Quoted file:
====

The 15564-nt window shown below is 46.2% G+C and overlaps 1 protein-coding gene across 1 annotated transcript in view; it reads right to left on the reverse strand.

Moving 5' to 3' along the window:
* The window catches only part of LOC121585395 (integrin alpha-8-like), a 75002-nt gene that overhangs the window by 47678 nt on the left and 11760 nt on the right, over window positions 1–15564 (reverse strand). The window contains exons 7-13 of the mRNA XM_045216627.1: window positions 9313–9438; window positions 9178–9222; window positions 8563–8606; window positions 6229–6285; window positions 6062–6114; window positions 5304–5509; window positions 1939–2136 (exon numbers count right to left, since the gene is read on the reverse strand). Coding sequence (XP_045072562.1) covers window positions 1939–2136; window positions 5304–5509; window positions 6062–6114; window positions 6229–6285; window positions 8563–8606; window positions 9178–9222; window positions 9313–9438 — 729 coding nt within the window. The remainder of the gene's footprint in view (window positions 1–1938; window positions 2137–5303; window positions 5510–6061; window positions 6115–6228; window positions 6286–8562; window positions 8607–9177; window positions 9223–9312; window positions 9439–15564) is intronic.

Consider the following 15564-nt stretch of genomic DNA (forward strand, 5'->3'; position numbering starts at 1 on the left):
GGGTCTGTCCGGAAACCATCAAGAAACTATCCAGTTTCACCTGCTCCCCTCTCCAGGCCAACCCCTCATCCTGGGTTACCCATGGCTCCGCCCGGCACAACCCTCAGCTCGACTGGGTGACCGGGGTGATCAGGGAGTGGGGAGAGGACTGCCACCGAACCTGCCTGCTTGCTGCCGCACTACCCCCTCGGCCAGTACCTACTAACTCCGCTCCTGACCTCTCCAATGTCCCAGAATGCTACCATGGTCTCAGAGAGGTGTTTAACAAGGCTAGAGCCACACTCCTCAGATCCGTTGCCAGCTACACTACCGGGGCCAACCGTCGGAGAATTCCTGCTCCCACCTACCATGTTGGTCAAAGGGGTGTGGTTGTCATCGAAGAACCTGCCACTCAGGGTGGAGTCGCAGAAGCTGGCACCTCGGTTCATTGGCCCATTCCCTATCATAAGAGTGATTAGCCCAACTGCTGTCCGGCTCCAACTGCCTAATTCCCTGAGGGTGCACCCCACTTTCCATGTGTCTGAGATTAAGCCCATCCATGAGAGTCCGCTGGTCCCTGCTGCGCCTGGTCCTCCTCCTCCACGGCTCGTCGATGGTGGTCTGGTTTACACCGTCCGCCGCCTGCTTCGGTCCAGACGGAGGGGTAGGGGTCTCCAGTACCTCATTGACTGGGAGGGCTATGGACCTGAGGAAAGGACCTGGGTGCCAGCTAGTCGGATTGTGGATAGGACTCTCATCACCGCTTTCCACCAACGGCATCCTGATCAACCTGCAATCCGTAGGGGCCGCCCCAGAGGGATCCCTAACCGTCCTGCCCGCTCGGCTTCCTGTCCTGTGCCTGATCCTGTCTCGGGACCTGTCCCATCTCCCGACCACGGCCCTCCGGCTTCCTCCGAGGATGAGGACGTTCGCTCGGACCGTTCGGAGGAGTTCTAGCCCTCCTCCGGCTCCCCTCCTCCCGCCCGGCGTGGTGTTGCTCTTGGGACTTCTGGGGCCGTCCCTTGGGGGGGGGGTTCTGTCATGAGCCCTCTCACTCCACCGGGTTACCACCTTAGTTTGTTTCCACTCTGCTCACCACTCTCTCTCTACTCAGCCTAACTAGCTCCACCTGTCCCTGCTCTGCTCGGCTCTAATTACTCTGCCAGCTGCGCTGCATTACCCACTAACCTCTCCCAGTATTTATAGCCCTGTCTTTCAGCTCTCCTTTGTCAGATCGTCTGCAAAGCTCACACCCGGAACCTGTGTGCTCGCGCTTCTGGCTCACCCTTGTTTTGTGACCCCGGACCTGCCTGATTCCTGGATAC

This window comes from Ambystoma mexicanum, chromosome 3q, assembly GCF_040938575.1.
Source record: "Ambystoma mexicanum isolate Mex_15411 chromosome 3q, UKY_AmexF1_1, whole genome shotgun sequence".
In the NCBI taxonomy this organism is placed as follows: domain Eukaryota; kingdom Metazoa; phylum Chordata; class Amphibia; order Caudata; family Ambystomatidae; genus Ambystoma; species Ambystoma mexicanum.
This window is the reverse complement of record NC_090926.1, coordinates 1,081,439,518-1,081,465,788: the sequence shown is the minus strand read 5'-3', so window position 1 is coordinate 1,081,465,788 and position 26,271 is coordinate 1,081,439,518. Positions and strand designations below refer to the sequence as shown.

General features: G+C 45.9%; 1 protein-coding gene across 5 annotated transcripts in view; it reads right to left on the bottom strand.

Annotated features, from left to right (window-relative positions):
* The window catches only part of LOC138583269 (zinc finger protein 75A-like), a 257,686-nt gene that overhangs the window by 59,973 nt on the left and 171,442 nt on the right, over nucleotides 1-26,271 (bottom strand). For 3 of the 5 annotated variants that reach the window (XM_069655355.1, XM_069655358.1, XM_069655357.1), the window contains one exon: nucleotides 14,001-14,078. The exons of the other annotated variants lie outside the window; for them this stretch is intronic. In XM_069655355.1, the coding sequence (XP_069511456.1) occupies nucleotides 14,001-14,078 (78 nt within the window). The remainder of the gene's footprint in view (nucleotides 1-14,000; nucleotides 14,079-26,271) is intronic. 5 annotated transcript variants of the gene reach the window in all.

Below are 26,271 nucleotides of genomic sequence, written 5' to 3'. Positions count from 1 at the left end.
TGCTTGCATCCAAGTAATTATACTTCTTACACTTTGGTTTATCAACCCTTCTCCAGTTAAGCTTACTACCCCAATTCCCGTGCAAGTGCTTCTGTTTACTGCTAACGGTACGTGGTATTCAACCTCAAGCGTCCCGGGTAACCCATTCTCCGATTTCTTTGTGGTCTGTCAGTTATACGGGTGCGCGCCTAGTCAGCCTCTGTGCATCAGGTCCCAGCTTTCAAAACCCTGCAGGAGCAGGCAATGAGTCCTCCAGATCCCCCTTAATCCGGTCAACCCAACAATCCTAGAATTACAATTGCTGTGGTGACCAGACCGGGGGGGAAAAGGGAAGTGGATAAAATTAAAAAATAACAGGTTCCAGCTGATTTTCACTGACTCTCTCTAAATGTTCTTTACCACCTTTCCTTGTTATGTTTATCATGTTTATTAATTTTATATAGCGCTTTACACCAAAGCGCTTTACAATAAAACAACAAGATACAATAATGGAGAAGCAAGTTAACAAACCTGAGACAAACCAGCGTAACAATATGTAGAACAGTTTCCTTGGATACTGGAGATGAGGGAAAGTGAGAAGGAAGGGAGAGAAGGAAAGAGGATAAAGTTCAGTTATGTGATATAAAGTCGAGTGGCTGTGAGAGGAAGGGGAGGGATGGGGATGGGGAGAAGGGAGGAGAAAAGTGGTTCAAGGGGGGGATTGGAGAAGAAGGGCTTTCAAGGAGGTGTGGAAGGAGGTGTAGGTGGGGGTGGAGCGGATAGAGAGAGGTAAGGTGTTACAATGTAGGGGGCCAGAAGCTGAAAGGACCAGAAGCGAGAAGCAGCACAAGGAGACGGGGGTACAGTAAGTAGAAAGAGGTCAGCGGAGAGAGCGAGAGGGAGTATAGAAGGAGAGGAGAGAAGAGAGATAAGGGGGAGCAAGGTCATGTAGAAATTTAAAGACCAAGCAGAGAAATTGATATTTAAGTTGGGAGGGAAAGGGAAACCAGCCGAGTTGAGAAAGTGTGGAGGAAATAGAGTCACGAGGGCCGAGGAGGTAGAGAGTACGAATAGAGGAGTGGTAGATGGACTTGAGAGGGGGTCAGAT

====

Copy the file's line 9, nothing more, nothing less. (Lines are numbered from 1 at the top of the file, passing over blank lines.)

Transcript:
This window is the reverse complement of record NC_090926.1, coordinates 1,081,439,518-1,081,465,788: the sequence shown is the minus strand read 5'-3', so window position 1 is coordinate 1,081,465,788 and position 26,271 is coordinate 1,081,439,518. Positions and strand designations below refer to the sequence as shown.